Interest rates are going up this year, and that has Dan Fuss, vice chairman of Loomis Sayles & Co. LP, very hopeful about future bond returns.
What caused interest rates to rise so suddenly last month
Mr. Fuss: I get asked a lot when interest rates are going to go up. For heaven's sake, they've been going up since July. The Fed is managing the yield curve. They've been doing so for quite some time. They had managed it down to 1.6% or 1.8% 11 or 12 months ago. As the economic news started getting better, they've been stepping it up. In the last week of May, it got a little sloppy, and they lost control and yields spiked up. That was too much. … (now) they've reinstated law and order. They're punishing anyone who's been short long Treasuries.
Do you expect the Federal Reserve to lose control of rates again
Mr. Fuss: I think it'll be more controlled. The New York Fed's role is to be the cop. They're trying to maintain control. When they more formally say they're backing off, you'll see a steeper yield curve. The one day I would guess that could get bumpy is the Friday after the 4th of July. Trading that day is going to be thinner than Christmas Eve, and it's not a holiday overseas. If the markets do get bumpy, though, the Fed will get in there.
Are you worried about what rising rates could do to bondholders
Mr. Fuss: Spikes up in yield, actually — depending on how you're managing this — is about the best thing that can happen from a long-term viewpoint. What you really want is for interest rates to be higher as you reinvest coupons, principal and any new money. It's a difficult concept for people to grasp, because for 31 years and about eight and a half months, interest rates have gone down. That's the environment people recollect.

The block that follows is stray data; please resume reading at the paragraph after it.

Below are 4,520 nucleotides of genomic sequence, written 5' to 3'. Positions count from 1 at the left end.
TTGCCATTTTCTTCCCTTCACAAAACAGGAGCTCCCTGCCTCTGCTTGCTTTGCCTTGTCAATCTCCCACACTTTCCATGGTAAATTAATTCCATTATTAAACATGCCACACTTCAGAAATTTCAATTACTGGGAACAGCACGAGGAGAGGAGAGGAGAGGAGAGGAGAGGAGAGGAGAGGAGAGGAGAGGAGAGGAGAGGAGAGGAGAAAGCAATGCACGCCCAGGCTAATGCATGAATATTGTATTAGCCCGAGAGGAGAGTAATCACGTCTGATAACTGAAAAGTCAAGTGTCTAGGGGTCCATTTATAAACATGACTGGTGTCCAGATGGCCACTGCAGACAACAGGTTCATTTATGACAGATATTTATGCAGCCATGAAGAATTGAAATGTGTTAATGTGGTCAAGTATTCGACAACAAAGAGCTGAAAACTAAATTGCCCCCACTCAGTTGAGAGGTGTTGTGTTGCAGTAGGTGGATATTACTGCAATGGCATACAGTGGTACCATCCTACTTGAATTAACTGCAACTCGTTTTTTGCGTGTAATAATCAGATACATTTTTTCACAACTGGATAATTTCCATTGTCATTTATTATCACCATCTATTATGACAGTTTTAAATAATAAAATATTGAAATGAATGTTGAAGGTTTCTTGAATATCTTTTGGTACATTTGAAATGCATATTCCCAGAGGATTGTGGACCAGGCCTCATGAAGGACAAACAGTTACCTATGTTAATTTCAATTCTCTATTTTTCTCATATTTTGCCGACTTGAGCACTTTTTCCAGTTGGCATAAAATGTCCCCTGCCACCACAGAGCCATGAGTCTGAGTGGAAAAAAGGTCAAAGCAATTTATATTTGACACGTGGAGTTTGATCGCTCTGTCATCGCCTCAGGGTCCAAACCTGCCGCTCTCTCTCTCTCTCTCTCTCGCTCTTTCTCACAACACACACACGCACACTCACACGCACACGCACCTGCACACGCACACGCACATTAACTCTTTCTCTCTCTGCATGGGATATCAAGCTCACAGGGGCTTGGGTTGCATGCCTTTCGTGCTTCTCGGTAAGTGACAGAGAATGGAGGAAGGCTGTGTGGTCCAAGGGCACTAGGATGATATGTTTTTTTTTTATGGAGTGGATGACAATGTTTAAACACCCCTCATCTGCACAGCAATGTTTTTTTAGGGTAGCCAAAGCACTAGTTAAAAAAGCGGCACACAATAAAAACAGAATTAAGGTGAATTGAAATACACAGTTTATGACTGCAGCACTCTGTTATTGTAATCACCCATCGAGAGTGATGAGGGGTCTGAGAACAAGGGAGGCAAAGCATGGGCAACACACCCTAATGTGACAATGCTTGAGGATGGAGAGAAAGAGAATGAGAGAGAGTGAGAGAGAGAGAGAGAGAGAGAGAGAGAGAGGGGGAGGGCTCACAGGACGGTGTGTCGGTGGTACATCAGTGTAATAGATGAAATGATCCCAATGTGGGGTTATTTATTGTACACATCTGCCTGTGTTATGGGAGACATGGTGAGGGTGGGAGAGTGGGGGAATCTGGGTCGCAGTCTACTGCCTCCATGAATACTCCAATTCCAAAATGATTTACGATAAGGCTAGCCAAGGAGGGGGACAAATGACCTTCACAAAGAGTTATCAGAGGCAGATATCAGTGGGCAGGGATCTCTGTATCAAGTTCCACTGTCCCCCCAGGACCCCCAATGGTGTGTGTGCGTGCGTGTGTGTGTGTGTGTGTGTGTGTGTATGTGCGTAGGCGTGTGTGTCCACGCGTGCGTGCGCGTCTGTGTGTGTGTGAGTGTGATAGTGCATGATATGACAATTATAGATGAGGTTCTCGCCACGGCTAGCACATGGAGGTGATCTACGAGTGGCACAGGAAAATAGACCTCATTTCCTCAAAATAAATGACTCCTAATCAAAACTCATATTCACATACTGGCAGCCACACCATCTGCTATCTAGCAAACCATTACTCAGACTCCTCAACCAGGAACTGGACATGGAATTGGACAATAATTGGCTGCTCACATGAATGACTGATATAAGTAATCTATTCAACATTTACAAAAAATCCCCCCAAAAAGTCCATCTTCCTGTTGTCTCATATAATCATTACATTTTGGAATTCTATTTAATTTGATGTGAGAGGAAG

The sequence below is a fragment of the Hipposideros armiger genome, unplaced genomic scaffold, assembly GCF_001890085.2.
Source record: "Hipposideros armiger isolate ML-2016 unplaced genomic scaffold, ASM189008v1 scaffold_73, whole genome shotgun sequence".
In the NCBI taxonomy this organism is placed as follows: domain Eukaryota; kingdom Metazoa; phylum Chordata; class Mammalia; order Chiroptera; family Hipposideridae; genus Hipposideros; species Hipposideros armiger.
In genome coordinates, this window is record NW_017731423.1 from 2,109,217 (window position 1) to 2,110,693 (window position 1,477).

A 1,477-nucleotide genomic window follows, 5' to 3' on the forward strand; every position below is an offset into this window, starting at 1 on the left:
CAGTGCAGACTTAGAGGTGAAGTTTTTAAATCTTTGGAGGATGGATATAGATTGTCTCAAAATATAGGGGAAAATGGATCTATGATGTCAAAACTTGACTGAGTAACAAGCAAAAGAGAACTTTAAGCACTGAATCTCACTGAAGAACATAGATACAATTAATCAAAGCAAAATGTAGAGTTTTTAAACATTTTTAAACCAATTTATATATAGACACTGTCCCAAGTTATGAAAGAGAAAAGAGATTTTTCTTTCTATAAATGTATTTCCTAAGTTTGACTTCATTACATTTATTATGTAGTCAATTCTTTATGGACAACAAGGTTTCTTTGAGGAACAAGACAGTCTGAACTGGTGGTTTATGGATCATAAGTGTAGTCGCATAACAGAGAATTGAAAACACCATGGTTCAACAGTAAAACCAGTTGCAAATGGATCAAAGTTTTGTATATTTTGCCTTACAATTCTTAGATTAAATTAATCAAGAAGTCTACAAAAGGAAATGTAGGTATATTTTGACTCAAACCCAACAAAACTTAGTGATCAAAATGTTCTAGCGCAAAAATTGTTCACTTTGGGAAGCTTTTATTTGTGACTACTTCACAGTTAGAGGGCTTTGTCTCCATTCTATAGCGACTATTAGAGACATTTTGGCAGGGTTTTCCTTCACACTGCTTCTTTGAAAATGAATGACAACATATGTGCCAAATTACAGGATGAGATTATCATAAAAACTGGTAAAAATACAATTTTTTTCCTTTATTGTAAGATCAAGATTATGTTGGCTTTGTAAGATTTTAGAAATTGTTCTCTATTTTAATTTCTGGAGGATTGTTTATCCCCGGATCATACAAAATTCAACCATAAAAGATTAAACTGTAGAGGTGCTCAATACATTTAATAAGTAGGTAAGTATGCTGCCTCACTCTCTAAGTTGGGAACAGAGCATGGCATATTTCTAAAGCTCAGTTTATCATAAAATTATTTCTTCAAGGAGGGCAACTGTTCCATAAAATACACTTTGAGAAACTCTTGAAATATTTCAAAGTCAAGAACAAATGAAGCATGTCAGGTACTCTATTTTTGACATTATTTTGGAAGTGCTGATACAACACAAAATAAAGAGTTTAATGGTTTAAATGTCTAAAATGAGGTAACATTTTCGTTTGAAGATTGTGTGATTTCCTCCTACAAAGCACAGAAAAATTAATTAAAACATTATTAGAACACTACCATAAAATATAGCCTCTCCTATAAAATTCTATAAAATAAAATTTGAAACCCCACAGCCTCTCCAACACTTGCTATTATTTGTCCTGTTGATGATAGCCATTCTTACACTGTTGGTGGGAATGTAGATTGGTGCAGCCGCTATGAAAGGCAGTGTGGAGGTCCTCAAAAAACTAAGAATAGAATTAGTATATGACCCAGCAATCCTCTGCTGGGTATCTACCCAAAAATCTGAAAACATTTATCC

I started my career on June 1, 1958. For my first 23 years and about four months, interest rates always went up. We started off with yields of 3% to 3.5%, and by the end of 1981, yields were 15%. Corporate yields were around 20%, and everything was selling at a discount. Nothing could be better. In the 1960s and 1970s, I didn't have to get up until about 6 a.m. because there was no need to rush to get in the office. Now I get up around 4:15 a.m.
I am hoping for gradually higher interest rates.
Are you able to find value in bonds
Mr. Fuss: The bond market itself is overvalued from a longer-term viewpoint. Short-term, most bonds were overvalued two weeks ago. There's been some disorder in the high-yield market and in the emerging-markets debt that has shaken both those markets very much.
Where do you see rates going this year
Mr. Fuss: I don't think we're staring at 3% at the end of the year. Maybe 2.6% to 2.8%. That actually may be a little too hopeful on rates. Nominal rates will progressively go higher. There will be a seesaw up. If all you're doing is reinvesting, it's a wonderful thing.
"Fuss: Rising rates can be positive for investors" originally appeared on InvestmentNews' website, a sister publication of Pensions & Investments.